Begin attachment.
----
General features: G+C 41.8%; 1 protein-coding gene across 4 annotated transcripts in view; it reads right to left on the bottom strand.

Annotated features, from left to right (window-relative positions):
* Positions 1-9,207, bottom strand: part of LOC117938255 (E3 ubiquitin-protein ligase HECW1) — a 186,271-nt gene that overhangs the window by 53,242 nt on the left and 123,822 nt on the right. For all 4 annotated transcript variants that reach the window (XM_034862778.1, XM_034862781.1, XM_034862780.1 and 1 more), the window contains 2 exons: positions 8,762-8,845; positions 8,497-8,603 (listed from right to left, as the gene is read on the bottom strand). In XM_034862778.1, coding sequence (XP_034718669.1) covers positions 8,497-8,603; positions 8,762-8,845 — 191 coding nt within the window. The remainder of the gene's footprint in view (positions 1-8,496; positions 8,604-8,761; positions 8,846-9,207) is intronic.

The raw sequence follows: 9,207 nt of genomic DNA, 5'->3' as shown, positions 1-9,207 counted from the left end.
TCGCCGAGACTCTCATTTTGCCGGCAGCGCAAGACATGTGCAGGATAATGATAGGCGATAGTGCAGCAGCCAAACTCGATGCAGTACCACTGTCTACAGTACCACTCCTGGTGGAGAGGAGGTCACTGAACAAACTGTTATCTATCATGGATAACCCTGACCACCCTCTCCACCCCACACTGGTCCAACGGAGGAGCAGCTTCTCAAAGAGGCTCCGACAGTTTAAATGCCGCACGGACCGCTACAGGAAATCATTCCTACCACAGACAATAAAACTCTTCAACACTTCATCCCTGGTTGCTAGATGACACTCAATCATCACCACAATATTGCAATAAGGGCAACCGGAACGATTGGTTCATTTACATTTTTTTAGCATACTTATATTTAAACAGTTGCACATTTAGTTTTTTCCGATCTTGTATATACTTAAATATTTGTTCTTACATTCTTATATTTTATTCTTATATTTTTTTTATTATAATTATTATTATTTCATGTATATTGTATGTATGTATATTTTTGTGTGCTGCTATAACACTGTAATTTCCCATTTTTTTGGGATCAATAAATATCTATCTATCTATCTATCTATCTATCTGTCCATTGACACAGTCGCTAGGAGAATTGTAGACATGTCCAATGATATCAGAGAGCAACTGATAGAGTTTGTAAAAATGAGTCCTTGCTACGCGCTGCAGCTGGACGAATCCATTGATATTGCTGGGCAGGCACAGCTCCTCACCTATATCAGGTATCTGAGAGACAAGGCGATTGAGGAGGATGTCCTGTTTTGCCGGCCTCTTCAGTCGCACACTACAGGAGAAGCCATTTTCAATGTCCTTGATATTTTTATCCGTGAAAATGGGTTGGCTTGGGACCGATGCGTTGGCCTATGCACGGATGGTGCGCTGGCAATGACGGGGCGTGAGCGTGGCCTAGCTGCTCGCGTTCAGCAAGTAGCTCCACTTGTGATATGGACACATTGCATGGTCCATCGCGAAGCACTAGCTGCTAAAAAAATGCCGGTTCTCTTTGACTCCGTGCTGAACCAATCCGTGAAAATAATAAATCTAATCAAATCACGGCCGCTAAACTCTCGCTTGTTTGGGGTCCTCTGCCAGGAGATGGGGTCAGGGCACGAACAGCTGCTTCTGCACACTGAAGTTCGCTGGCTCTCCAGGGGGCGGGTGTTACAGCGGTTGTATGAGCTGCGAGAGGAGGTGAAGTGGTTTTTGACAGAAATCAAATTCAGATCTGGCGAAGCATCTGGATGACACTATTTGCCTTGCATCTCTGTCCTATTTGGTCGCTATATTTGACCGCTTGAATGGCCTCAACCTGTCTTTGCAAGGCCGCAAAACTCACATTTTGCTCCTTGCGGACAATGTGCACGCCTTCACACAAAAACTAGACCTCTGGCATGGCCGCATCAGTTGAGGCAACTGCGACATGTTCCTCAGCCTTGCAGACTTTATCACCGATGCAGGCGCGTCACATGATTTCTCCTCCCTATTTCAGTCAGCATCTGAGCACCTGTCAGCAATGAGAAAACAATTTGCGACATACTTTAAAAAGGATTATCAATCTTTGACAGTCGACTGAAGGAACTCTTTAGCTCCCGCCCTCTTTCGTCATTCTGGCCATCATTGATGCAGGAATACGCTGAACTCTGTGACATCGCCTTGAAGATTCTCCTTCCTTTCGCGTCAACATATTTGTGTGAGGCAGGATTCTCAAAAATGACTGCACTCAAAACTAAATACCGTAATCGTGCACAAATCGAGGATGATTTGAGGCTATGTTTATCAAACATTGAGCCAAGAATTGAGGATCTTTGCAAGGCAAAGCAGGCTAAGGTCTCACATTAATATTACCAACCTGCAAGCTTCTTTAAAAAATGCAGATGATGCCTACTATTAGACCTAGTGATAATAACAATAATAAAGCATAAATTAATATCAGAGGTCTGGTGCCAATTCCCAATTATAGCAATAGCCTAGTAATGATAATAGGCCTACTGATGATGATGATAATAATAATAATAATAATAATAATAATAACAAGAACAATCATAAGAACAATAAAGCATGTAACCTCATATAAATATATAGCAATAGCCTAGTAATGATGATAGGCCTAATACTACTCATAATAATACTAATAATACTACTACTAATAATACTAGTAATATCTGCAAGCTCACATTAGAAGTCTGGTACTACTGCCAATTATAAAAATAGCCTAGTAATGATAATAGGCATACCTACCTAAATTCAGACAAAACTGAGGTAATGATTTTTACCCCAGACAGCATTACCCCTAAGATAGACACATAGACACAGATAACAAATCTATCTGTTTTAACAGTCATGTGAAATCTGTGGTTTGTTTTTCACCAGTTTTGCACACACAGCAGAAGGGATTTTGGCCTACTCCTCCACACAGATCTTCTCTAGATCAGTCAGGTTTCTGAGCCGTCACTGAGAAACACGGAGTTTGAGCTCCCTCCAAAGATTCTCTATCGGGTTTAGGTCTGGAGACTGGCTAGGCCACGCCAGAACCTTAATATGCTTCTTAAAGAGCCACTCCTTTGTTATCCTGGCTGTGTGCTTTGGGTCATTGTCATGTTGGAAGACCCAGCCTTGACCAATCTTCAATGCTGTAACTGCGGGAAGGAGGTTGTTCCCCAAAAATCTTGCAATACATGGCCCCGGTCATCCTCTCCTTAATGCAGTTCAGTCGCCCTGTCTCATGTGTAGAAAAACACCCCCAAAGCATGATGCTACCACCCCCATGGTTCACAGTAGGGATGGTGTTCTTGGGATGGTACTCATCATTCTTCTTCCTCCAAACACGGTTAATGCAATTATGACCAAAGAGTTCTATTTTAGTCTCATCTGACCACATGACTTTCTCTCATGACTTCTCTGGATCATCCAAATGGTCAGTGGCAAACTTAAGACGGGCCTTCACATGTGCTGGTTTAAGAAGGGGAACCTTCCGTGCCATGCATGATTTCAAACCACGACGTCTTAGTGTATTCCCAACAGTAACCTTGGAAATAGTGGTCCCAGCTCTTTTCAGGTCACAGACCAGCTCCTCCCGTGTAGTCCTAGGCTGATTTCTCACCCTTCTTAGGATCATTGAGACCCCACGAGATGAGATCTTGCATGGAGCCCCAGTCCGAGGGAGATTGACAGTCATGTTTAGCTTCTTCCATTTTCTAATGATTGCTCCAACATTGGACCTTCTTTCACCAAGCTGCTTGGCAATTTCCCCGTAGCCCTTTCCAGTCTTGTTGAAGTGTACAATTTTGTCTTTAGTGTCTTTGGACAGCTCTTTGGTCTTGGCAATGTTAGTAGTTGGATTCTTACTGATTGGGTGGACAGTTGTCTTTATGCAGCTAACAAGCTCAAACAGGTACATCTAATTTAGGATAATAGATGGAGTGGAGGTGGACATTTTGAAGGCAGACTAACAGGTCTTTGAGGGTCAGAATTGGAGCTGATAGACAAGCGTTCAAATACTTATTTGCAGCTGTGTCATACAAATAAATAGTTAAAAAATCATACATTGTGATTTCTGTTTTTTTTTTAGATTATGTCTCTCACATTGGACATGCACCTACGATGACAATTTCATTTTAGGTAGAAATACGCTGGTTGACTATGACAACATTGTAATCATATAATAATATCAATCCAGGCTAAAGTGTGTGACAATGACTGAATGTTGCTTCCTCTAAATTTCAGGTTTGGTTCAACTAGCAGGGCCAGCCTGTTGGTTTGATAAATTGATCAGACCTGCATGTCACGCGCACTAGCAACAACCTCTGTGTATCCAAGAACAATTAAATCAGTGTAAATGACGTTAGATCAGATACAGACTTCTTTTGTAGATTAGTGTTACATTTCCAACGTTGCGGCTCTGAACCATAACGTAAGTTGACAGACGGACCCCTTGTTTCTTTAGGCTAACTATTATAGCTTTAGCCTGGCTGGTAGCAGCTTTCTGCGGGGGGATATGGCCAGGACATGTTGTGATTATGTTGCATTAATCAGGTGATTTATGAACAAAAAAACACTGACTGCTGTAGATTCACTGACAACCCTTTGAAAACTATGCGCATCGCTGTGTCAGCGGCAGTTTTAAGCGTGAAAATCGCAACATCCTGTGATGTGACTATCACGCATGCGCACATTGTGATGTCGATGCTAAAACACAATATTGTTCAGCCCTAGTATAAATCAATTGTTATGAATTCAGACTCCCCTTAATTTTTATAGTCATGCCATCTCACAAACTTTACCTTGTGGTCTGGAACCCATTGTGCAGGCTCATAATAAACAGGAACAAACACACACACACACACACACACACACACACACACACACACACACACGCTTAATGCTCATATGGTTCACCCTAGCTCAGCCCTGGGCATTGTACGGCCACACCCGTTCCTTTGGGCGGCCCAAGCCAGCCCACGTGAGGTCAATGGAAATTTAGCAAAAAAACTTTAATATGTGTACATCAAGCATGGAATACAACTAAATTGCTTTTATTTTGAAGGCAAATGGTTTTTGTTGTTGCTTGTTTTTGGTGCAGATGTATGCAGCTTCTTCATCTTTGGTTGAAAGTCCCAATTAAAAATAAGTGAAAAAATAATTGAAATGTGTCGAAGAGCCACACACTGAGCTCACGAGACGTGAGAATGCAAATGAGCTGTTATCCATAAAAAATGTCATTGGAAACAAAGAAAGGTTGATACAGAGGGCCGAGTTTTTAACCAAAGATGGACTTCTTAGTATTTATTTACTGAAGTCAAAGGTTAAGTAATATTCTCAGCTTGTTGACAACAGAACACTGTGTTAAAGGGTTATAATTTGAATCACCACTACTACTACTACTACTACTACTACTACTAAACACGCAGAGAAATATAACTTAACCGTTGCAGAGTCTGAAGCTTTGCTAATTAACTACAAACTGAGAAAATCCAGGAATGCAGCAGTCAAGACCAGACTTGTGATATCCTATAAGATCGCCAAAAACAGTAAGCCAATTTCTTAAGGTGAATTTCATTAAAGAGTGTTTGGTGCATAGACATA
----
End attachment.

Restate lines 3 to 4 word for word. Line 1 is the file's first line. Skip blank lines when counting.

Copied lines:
* Positions 1-9,207, bottom strand: part of LOC117938255 (E3 ubiquitin-protein ligase HECW1) — a 186,271-nt gene that overhangs the window by 53,242 nt on the left and 123,822 nt on the right. For all 4 annotated transcript variants that reach the window (XM_034862778.1, XM_034862781.1, XM_034862780.1 and 1 more), the window contains 2 exons: positions 8,762-8,845; positions 8,497-8,603 (listed from right to left, as the gene is read on the bottom strand). In XM_034862778.1, coding sequence (XP_034718669.1) covers positions 8,497-8,603; positions 8,762-8,845 — 191 coding nt within the window. The remainder of the gene's footprint in view (positions 1-8,496; positions 8,604-8,761; positions 8,846-9,207) is intronic.

The raw sequence follows: 9,207 nt of genomic DNA, 5'->3' as shown, positions 1-9,207 counted from the left end.